In the beginning, everything was alive. The smallest objects were endowed with beating hearts...
Having recalled his life through the story of his physical self in Winter Journal, internationally acclaimed novelist Paul Auster now remembers the experience of his development from within through the encounters of his interior self with the outer world in Report from the Interior.
From his baby's-eye view of the man in the moon, to his childhood worship of the movie cowboy Buster Crabbe, to the composition of his first poem at the age of nine, to his dawning awareness of the injustices of American life, Report from the Interior charts Auster's moral, political, and intellectual journey as he inches his way toward adulthood through the postwar 1950s and into the turbulent 1960s.
Auster evokes the sounds, smells, and tactile sensations that marked his early life - and the many images that came at him, including moving images (he adored cartoons, he was in love with films), until, at its unique climax, the book breaks away from prose into pure imagery: The final section of Report from the Interior recapitulates the first three parts, told in an album of pictures. At once a story of the times - which makes it everyone's story - and the story of the emerging consciousness of a renowned literary artist, this four-part work answers the challenge of autobiography in ways rarely, if ever, seen before.
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"This erratically episodic, somewhat puzzling compendium rounds out the edges to Auster's oeuvre." - Publishers Weekly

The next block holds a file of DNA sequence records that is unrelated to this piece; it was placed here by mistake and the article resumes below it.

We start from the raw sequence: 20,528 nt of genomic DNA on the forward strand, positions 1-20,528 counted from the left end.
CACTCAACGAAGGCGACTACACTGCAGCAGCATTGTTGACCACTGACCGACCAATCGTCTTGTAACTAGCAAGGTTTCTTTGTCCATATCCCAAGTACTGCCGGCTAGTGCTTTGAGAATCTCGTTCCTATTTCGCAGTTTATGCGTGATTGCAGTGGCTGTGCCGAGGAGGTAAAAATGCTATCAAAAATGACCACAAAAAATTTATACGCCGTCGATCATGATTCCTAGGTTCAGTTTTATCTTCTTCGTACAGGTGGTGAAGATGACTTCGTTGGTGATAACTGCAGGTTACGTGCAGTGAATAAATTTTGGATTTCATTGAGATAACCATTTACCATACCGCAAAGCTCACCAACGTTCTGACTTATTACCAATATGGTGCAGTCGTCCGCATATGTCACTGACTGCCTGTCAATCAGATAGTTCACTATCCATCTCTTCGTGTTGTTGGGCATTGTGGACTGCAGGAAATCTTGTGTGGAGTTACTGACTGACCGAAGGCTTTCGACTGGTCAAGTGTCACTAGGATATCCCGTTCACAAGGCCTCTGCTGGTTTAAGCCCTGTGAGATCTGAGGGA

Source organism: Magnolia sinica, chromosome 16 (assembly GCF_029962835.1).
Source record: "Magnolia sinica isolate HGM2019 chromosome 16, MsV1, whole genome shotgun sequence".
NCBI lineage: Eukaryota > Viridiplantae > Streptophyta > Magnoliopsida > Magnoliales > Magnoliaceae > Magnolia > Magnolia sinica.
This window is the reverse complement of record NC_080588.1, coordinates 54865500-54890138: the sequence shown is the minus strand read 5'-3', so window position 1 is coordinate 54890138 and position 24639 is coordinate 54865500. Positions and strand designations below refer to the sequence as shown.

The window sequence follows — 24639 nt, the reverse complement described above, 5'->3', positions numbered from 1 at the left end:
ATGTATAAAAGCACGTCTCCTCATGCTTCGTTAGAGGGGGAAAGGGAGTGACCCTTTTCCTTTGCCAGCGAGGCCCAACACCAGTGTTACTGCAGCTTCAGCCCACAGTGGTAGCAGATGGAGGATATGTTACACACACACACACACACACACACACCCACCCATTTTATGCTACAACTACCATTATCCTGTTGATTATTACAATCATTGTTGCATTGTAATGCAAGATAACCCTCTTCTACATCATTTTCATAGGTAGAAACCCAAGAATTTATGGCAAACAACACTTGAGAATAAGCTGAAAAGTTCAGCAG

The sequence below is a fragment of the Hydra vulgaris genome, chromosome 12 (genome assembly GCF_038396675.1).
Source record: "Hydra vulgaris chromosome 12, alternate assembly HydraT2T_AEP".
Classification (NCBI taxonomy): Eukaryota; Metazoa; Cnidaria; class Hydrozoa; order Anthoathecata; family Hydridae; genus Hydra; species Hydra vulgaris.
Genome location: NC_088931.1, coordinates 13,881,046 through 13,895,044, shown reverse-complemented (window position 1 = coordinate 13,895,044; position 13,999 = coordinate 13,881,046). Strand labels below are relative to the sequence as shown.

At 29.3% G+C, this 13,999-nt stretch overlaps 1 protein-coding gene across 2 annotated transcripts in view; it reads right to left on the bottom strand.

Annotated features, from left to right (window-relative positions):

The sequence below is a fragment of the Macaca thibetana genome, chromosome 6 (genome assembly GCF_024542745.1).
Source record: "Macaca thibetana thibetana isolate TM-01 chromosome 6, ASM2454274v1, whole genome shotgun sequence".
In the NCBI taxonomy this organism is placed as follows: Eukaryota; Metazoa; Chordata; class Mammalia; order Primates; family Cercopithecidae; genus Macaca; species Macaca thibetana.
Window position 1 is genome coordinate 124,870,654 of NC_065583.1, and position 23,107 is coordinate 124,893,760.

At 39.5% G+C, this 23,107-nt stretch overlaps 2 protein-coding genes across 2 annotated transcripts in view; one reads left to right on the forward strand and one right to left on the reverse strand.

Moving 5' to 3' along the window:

"Auster has long rendered life as something of a puzzle; here are some significant, illuminating pieces." - Kirkus
"A high-wire explication of his inner life Auster's phenomenal literary powers are generated by his equal fluency in matters emotional and cerebral. Here the origins of that sustaining duality are revealed." - Booklist
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Paul Benjamin Auster was born on February 3, 1947 in Newark, New Jersey.
His father, Samuel Auster, was a landlord; his mother, Queenie was about 13
years younger than her husband; the marriage was not a happy one. When Auster
was about 3, his mother gave birth to a daughter; sadly by the time she was five
it was apparent that she was psychologically unstable, and later suffered mental
Auster's passion for reading began when he was about 12 and his uncle, Allen Mandelbaum (a professor of Italian literature, a poet, and a prolific translator) left several boxes of books in storage in the Auster's house while he traveled to Europe. Paul read the books avidly and developed an interest in writing and literature that further accentuated his ...
Paul Auster: or-ster
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